Opel Insignia was launched in Europe in 2009, and took out the European Car of the Year award. It didn’t reach Australia until September 2012 in what turned out to be a failed marketing experiment.
The idea was to promote Insignia as a semi-upmarket European import, which it was and separate it from the GM-Holden brand.
Apparently a sensible move, but Holden got greedy and added several thousand dollars to the prices of the Opel range (which also included the smaller Astra and Corsa models). Buyers stayed away in droves and the Opel experiment lasted less than a year. Hindsight says that if Holden had persisted with the Opel marque it may eventually have worked. But the company had other things on its mind at the time, such as deciding whether or not to close its Australian factories.
Those who did buy Insignias were often moving down from a Commodore and perhaps also wanting something a bit out of the ordinary.
The Insignia was the flagship of the Opel range and offered as a medium-large sedan and station wagon. Passenger space is good, with almost as much legroom, but slightly less width in the back seat than Commodore and Falcon. The back seat shape makes no secret of the fact that it’s really only intended for two adults, with the centre section being kid sized.
Build quality is good and the interior has an prestige look and feel that ties in well with Opel’s upmarket marketing in Australia.
It comes as no surprise that the Insignia has a very European feel in its handling dynamics. Comfort is excellent and the big German machines make good long distance tourers. It doesn’t handle unsealed roads as well as Commodore and Falcon, but no other passenger car does.
Initially all Insignias had 2.0-litre four-cylinder engines, in turbo-petrol and turbo-diesel format. Both have strong torque and are pleasant enough to sit behind. Transmission to the front wheels is by way of a six-speed automatic, there’s not manual option in Australia.
An additional model was added to the range in February 2013, the high-performance Insignia OPC (Opel Performance Center) – the Opel equivalent of our own HSV. The V6 turbo-petrol engine pumps out 239 kW of peak power and 435 Nm of torque. Fascinatingly, the engine is built by Holden in Australia and shipped to the German factory, the completed cars are then shipped to multiple global markets.
A thorough revision was carried out on aspects of the Insignia OPC’s chassis dynamics, steering and brakes so this is a genuine high-performance machine not simply a dressed up special.
These are complex machines and we don’t recommend that owners carry out anything other than basic servicing and repairs on them.
Opel shut up shop in Australia in August 2013, much to the annoyance of dealers who had spent a lot of money setting up premises, often in separate locations to their, usually Holden, showrooms. The decision didn’t exactly please owners, either, who feel they may have been left with an ‘orphan’ car.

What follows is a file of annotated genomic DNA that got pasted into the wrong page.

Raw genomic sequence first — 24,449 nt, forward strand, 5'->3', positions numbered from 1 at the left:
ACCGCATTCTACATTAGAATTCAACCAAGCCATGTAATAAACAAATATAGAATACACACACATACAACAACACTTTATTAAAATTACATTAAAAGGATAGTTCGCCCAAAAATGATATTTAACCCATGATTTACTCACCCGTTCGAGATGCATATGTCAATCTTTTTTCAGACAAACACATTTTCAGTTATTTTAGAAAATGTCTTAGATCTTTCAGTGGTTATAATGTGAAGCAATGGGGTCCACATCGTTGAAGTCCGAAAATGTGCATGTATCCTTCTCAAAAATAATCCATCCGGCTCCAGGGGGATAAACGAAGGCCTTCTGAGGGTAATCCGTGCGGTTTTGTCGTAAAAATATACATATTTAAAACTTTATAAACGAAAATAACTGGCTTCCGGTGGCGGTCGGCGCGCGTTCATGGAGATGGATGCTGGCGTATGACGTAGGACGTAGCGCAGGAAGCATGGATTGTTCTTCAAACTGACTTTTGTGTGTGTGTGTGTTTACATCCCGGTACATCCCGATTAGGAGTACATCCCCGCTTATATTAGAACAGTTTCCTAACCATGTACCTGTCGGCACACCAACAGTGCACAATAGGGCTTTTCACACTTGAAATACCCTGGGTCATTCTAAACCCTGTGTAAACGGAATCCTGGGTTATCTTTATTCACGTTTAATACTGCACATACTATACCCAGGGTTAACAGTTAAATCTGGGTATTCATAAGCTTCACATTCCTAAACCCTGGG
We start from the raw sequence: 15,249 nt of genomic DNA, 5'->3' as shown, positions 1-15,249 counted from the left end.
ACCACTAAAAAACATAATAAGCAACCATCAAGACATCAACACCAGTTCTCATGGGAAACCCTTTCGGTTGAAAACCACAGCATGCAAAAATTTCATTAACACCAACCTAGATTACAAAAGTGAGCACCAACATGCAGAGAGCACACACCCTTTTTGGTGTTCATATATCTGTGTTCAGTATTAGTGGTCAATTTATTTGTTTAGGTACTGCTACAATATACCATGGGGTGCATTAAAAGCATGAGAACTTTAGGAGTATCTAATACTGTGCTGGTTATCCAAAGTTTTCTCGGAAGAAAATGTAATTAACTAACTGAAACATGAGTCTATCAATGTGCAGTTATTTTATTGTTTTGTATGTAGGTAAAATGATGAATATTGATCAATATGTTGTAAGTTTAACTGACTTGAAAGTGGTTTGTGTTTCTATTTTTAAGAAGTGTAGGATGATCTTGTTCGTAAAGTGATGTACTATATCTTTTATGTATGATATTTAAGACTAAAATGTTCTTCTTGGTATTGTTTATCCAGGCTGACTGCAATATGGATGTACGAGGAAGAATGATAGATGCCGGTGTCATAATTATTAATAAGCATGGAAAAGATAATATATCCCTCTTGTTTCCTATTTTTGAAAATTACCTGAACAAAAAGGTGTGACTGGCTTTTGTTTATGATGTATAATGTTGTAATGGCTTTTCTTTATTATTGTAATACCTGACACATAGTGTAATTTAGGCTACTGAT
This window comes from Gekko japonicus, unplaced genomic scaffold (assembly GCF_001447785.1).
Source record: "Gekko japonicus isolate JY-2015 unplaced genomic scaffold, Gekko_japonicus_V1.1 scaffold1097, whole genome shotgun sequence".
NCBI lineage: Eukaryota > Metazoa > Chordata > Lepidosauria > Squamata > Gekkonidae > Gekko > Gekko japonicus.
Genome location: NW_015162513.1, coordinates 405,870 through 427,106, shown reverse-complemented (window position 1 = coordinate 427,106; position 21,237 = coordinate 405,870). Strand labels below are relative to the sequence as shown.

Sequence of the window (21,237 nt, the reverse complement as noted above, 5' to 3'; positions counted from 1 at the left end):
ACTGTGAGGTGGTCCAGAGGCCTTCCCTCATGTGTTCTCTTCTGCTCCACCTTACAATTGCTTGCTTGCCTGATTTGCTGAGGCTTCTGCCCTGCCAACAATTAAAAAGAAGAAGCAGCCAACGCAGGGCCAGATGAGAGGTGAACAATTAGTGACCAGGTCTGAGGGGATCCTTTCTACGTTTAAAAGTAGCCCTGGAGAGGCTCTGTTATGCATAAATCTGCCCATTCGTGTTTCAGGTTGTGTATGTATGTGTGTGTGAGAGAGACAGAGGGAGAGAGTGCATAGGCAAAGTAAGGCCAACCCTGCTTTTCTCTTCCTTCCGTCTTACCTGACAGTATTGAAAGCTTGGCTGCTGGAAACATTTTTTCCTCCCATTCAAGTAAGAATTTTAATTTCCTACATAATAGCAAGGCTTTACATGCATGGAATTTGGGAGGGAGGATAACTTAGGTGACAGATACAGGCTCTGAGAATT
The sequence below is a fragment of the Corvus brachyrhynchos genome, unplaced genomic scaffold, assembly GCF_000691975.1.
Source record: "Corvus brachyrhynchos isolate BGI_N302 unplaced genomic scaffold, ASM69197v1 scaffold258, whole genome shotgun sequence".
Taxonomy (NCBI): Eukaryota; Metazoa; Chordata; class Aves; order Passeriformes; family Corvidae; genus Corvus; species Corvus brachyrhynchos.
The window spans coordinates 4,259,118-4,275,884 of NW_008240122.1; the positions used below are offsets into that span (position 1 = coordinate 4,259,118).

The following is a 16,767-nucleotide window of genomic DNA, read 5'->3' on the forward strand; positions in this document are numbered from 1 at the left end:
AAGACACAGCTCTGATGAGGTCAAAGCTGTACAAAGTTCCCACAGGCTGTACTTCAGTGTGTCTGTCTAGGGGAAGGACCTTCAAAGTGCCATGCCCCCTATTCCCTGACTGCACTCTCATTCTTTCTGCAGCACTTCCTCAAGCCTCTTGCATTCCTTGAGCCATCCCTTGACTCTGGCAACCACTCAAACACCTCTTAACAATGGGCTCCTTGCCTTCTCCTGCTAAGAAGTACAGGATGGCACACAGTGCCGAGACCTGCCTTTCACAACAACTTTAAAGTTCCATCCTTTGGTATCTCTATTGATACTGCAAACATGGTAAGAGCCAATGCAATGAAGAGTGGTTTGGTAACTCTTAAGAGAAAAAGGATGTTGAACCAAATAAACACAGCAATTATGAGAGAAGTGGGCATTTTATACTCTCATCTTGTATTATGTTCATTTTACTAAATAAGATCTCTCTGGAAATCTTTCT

Holden dealers often carry spare parts for the Insignia, contact your local one for information.
On the other hand, the next generation Opel Insignia is thought to be one of the GM cars that are seriously under review by Holden as a fully imported Commodore when local manufacture of that car ceases in 2017.
After the demise of Opel in Australia the Insignia OPC was re-launched in 2015 as the Holden Insignia VXR. Naturally it’s still built by GM-Opel in Germany. It uses the same 2.8-litre V6 turbo-petrol engine and is well worth considering if you like your Holdens hot.
WHAT TO LOOK FOR
All Opel Insignias are relatively new and we have heard of no real complaints about them. The design was already getting on in years before the cars reached us and appears to have been well sorted out. Having said that, it’s smart to have a full professional inspection.
Your initial checkups before calling for help should include a look around the body for any damage, not matter how minor.
Areas likely to have scars are the left-front wheel, the one that may have had an argument with a kerb, the edges of the doors and the top surfaces of the back bumper which may have been used to hold things while the boot is being loaded.
Look and feel for uneven wear on all four tyres. Check the condition of the spare in case it has been on the car following a puncture.
Take it for a test drive, ideally with the engine complete cold after an overnight stop. Make sure it starts easily and immediately idles smoothly.
Feel for any slackness in the steering.
Check the brakes pull the Insignia up evenly, especially when you hit the pedal hard – don’t forget to check your mirrors first…
Budget on spending from $12,000 $14,000 for a 2012 Insignia; $14,000 to $20,000 for a 2013 Opel Insignia; $18,000 to $24,000 for a 2013 CDTi; $25,000 to $34,000 for a 2013 OPC; and $31,000 to $42,000 for a 2015 Holden Insignia VRX.
CAR BUYING TIP
Buying a car that may become an orphan can be a real money saver. But beware of possible resale hassles as it ages.